Guns & Ammo Network


Collapse bottom bar
Subscribe

Make Right With a “.40 Lite”

by Paul Scarlata   |  September 24th, 2010 2

Light-recoiling .40 S&W loads for action shooting


Primary test pistols were a Glock 35 (with an aftermarket barrel) and a Para-Ordnance 16.40 Hi-Cap. The only change made to both was the replacement of the recoil springs. A Glock 22 was also used with no changes.

Recoil–I hate it. The immutable laws of physics dictate that when one launches a projectile of a certain weight at a certain velocity, a reactive force, known as recoil, is generated. This force is the primary limiting factor to fast, accurate shooting. Shooters have labored mightily over the decades in an attempt to ameliorate this inconvenient physical reaction.

First we fitted our handguns with heavy barrels and various types of weights. Then the muzzle compensator came along, followed by various kinds of barrel porting. Such devices or modifications were the subject of a great deal of study and experimentation and have become extremely efficient. They have found their greatest acceptance among action-pistol shooters, specifically those who compete in matches under the auspices of the U.S. Practical Shooting Association (USPSA).

When USPSA rules were standardized, one of the first, and most controversial, was the Power Factor (PF). To make the original Major PF (180), you had two choices: big, heavy bullets at moderate velocities or small, light ones at hyper velocities. Minor PF (125) was easier to make–and easier on the shooter and his pistol–but “shooting Minor” put you at a scoring disadvantage.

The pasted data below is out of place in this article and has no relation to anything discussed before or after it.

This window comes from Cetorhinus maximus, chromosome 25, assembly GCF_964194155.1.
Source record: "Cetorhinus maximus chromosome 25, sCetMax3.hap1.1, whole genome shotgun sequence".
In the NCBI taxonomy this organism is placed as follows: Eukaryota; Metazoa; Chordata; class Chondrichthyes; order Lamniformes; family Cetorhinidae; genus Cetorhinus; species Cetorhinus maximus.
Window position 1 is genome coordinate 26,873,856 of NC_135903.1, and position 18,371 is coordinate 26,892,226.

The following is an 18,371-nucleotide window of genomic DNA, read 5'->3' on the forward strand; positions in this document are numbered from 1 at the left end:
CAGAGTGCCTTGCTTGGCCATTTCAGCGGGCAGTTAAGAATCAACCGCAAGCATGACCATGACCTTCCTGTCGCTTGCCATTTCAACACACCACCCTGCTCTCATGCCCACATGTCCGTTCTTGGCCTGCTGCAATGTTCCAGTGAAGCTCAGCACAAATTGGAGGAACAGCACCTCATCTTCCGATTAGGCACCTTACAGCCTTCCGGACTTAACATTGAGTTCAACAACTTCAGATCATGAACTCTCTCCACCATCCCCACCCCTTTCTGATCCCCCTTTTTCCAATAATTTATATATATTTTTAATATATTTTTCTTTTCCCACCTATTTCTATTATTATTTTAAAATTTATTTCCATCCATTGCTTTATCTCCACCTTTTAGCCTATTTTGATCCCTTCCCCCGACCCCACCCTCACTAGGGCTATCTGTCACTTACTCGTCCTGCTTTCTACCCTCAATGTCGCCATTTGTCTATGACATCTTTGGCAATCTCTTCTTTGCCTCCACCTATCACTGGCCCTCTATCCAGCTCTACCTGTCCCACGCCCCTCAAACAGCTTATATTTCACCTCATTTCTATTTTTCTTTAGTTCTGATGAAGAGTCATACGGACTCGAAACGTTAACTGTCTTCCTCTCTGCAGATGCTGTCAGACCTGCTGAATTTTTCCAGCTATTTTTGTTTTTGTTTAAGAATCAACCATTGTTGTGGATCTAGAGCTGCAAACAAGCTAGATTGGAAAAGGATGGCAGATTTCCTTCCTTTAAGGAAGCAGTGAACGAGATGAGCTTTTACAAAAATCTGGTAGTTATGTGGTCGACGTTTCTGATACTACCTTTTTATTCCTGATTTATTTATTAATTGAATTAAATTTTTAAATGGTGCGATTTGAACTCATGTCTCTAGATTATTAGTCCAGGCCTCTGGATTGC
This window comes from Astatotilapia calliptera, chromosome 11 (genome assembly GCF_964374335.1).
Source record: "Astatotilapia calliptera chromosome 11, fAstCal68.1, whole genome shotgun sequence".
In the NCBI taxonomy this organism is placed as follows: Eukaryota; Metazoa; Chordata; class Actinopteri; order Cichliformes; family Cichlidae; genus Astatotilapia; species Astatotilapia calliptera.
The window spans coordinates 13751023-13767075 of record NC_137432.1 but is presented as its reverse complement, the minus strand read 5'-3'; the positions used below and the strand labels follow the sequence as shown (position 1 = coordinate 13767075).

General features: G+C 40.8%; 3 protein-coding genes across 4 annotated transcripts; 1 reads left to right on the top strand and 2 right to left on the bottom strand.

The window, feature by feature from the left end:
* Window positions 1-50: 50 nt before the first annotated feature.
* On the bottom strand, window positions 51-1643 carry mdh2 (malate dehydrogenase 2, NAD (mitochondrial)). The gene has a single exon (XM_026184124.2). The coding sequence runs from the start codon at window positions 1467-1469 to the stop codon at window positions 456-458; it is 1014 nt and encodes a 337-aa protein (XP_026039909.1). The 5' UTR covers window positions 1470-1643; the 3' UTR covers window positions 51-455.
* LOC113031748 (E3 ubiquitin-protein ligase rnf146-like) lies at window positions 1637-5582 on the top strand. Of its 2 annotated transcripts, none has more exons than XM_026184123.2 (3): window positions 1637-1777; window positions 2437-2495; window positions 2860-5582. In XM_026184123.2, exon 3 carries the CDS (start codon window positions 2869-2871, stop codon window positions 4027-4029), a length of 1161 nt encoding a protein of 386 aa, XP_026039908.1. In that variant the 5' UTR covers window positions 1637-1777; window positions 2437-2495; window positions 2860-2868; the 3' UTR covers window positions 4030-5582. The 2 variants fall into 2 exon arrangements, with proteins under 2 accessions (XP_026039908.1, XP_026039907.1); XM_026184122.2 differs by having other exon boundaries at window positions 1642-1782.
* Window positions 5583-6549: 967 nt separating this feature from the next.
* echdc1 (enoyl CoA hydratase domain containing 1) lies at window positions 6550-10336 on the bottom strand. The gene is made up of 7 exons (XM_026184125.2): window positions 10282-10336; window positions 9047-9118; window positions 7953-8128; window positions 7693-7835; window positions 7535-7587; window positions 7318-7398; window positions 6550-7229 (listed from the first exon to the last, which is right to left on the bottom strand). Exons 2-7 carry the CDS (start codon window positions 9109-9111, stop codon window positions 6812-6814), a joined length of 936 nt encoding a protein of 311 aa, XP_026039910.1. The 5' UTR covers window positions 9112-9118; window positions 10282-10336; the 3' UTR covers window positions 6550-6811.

But what about those shooters who compete in divisions where such technological wonders are not allowed? In USPSA Limited and Limited 10 divisions, recoil-dampening devices are verboten, but with the lowering of the Major PF to 165 it was possible to use lighter-recoiling loads, which helped to a degree.

When USPSA introduced Production Division it was seen as a means of attracting new shooters who could compete without the use of the box handguns. Being that, at the time, the most popular handguns on the civilian market were those chambered for the 9mm Parabellum cartridge, it was decided that Production shooters would only have to make Minor PF. This has led to this division being dominated by pistols firing the light-recoiling, inexpensive 9mm cartridge–all well and good, unless you didn’t own a 9mm pistol.


Four different weights and styles of bullets were used (left to right): Hornady 155-grain XTP, 180-grain XTP, Laser Cast 170-grain SWC and 180-grain TC. Remington brass was used exclusively.